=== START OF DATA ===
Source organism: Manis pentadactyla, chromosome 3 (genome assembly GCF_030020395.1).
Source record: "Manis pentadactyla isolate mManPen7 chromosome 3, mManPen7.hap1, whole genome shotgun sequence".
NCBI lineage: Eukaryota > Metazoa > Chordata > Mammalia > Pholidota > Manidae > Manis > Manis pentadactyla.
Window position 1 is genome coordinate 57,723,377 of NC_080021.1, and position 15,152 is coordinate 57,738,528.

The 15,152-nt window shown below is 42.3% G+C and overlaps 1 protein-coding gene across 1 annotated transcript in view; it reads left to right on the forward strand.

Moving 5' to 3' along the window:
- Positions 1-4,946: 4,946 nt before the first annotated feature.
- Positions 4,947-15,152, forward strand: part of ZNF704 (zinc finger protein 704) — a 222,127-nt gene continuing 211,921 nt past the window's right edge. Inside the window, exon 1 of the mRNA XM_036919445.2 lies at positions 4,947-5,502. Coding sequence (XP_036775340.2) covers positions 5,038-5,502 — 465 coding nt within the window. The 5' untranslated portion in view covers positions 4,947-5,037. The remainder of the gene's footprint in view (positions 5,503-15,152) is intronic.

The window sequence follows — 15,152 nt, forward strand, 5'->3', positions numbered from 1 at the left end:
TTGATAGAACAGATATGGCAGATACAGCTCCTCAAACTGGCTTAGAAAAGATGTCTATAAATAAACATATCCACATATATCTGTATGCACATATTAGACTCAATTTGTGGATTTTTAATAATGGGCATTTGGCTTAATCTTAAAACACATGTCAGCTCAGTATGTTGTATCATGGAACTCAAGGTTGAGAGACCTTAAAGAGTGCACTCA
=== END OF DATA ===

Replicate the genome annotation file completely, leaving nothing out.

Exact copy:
Source organism: Manis pentadactyla, chromosome 3 (genome assembly GCF_030020395.1).
Source record: "Manis pentadactyla isolate mManPen7 chromosome 3, mManPen7.hap1, whole genome shotgun sequence".
NCBI lineage: Eukaryota > Metazoa > Chordata > Mammalia > Pholidota > Manidae > Manis > Manis pentadactyla.
Window position 1 is genome coordinate 57,723,377 of NC_080021.1, and position 15,152 is coordinate 57,738,528.

The 15,152-nt window shown below is 42.3% G+C and overlaps 1 protein-coding gene across 1 annotated transcript in view; it reads left to right on the forward strand.

Moving 5' to 3' along the window:
- Positions 1-4,946: 4,946 nt before the first annotated feature.
- Positions 4,947-15,152, forward strand: part of ZNF704 (zinc finger protein 704) — a 222,127-nt gene continuing 211,921 nt past the window's right edge. Inside the window, exon 1 of the mRNA XM_036919445.2 lies at positions 4,947-5,502. Coding sequence (XP_036775340.2) covers positions 5,038-5,502 — 465 coding nt within the window. The 5' untranslated portion in view covers positions 4,947-5,037. The remainder of the gene's footprint in view (positions 5,503-15,152) is intronic.

The window sequence follows — 15,152 nt, forward strand, 5'->3', positions numbered from 1 at the left end:
TTGATAGAACAGATATGGCAGATACAGCTCCTCAAACTGGCTTAGAAAAGATGTCTATAAATAAACATATCCACATATATCTGTATGCACATATTAGACTCAATTTGTGGATTTTTAATAATGGGCATTTGGCTTAATCTTAAAACACATGTCAGCTCAGTATGTTGTATCATGGAACTCAAGGTTGAGAGACCTTAAAGAGTGCACTCA